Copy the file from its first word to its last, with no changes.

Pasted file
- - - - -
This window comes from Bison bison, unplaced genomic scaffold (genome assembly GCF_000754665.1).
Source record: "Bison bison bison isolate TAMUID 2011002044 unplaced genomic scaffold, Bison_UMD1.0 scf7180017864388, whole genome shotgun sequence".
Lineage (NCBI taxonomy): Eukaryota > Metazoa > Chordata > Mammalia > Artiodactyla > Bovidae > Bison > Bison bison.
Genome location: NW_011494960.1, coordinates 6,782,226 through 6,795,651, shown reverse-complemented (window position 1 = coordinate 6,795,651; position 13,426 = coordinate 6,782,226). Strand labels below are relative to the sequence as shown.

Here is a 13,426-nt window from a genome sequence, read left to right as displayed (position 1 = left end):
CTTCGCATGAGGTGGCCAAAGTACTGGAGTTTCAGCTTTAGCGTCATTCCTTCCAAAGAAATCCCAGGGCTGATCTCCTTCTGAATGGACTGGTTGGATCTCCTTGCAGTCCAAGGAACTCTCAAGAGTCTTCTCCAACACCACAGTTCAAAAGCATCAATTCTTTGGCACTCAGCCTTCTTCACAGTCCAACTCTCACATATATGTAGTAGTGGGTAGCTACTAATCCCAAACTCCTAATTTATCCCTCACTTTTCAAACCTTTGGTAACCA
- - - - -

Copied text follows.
This window comes from Bison bison, unplaced genomic scaffold (genome assembly GCF_000754665.1).
Source record: "Bison bison bison isolate TAMUID 2011002044 unplaced genomic scaffold, Bison_UMD1.0 scf7180017864388, whole genome shotgun sequence".
Lineage (NCBI taxonomy): Eukaryota > Metazoa > Chordata > Mammalia > Artiodactyla > Bovidae > Bison > Bison bison.
Genome location: NW_011494960.1, coordinates 6,782,226 through 6,795,651, shown reverse-complemented (window position 1 = coordinate 6,795,651; position 13,426 = coordinate 6,782,226). Strand labels below are relative to the sequence as shown.

Here is a 13,426-nt window from a genome sequence, read left to right as displayed (position 1 = left end):
CTTCGCATGAGGTGGCCAAAGTACTGGAGTTTCAGCTTTAGCGTCATTCCTTCCAAAGAAATCCCAGGGCTGATCTCCTTCTGAATGGACTGGTTGGATCTCCTTGCAGTCCAAGGAACTCTCAAGAGTCTTCTCCAACACCACAGTTCAAAAGCATCAATTCTTTGGCACTCAGCCTTCTTCACAGTCCAACTCTCACATATATGTAGTAGTGGGTAGCTACTAATCCCAAACTCCTAATTTATCCCTCACTTTTCAAACCTTTGGTAACCA